Production at South Africa’s oil refineries has been uninterrupted despite the ongoing strike by workers. Although the strike is indefinite and the union leaders consider expanding it further, the petroleum associations encouraged motorists not to panic. Approximately 15,000 members affiliated to Chemical, Energy, Paper, Printing, Wood and Allied Workers union (CEPPWAWU) went on strike on Thursday (28 July), demanding a 9 percent increase in wages and a one-year deal. On Friday (29 July), the workers were joined by another 8,000 CEPPWAWU workers who started a similar strike in the country’s pharmaceutical sector.
South African Petroleum Industry Association confirmed that refineries continued to produce, although some parts of Gauteng province, South Africa’s commercial hub, had faced some delays in deliveries and certain types of fuel had not been available due to these problems. However, poorer areas were being affected by these delays and even experienced violence against the drivers. “Oil companies don’t want to go deliver there and are using safety as an excuse. It’s not because there is no product,” Reggie Sibiya, Chief Executive Officer at the Fuel Retailers Association commented.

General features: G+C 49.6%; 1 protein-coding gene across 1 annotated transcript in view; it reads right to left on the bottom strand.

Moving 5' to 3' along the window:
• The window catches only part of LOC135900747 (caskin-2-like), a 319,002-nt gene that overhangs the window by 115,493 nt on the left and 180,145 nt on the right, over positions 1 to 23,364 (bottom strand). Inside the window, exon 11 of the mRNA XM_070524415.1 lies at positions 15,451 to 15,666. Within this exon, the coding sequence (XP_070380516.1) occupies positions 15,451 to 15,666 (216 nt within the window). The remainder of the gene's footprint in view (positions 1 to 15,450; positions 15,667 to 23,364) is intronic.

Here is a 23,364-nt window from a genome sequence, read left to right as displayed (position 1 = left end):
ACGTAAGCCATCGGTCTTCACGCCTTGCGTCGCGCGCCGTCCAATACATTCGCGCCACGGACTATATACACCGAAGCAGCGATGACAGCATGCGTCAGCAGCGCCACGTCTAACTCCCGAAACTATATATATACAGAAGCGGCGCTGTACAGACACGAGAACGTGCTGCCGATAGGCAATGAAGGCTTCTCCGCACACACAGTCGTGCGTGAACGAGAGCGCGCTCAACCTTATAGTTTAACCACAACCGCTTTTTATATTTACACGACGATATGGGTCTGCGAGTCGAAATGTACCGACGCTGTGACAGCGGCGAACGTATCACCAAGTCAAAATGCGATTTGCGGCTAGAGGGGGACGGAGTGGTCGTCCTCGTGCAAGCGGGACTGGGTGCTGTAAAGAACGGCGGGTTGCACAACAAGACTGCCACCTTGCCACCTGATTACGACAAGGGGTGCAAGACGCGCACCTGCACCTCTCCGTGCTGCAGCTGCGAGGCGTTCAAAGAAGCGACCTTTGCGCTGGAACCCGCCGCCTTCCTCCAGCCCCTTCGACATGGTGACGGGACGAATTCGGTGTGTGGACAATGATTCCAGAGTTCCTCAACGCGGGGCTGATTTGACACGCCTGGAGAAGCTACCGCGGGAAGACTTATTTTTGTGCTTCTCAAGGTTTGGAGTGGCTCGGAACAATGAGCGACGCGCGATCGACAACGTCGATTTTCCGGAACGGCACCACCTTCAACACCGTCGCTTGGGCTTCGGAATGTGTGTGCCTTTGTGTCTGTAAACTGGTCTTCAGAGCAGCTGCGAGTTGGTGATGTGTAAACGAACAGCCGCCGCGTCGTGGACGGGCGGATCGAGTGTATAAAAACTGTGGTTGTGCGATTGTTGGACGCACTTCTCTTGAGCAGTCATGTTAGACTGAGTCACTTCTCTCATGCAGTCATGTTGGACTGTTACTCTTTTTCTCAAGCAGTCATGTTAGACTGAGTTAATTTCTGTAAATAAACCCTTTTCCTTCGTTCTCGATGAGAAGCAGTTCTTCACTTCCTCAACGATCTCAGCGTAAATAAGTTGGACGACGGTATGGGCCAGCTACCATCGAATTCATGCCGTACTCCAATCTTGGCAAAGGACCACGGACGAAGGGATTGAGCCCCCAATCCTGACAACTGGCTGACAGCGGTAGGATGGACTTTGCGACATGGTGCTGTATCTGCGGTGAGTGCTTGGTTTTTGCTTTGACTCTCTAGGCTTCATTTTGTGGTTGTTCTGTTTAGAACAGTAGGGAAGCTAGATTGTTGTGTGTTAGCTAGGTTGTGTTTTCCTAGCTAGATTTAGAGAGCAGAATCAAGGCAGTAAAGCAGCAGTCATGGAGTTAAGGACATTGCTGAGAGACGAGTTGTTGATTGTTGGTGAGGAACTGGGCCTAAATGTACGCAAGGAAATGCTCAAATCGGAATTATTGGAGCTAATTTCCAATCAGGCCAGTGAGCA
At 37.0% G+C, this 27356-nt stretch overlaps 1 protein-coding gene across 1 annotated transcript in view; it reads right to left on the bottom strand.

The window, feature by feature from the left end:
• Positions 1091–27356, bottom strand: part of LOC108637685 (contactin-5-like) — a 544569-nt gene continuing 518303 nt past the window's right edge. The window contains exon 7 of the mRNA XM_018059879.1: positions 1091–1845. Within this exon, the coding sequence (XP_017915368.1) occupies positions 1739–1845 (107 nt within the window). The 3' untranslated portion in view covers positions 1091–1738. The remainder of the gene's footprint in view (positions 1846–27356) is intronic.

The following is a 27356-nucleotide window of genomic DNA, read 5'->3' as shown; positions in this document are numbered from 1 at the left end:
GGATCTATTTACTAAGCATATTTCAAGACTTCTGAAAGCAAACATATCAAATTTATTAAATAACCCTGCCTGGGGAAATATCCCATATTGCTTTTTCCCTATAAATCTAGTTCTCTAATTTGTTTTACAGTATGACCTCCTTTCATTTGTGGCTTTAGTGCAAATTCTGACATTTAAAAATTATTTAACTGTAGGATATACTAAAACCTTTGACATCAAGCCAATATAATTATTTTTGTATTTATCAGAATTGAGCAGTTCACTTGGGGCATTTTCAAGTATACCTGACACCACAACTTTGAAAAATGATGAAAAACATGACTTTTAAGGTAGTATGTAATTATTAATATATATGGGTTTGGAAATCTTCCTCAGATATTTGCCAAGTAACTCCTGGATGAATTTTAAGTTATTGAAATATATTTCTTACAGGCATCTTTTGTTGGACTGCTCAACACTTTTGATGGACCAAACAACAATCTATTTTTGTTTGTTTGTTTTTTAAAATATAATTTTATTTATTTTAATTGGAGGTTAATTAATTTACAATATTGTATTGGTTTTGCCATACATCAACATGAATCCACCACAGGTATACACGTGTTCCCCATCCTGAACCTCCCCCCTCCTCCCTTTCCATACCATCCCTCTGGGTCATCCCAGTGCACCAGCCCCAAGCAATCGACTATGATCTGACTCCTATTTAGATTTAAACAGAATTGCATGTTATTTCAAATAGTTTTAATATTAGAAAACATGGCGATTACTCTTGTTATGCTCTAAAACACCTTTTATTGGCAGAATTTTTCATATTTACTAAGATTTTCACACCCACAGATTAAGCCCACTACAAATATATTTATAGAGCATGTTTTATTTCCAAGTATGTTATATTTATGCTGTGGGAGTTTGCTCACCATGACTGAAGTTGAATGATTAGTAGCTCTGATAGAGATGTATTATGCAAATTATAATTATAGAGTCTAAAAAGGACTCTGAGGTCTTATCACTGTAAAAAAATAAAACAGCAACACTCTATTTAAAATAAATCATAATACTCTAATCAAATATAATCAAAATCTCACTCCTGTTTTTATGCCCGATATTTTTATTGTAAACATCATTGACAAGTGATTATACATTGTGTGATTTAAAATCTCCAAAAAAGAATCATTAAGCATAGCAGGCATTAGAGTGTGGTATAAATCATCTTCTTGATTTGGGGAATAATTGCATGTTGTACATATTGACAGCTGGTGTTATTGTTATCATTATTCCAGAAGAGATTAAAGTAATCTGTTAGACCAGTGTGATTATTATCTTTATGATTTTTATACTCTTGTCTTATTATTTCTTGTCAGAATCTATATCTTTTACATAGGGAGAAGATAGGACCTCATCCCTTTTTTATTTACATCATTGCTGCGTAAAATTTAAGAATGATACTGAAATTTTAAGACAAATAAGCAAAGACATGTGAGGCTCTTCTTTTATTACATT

South Africa, the continent’s most advanced and industrialized country, is a net importer of refined crude products as it does not have any significant proven oil and gas reserves. Moreover, the relative under-usage of oil and gas is a result of abundant coal resources. However, South Africa has been trying to diversify its energy mix due to declining coal resources and the relatively high cost of coal-produced electricity. The government previously said that the current fuel shortages could cost the economy around 1 billion rand ($72 million) a day. In 2011, when the country experienced a three-week strike, petrol pumps ran dry as the panicked drivers tried to fill up their car tanks.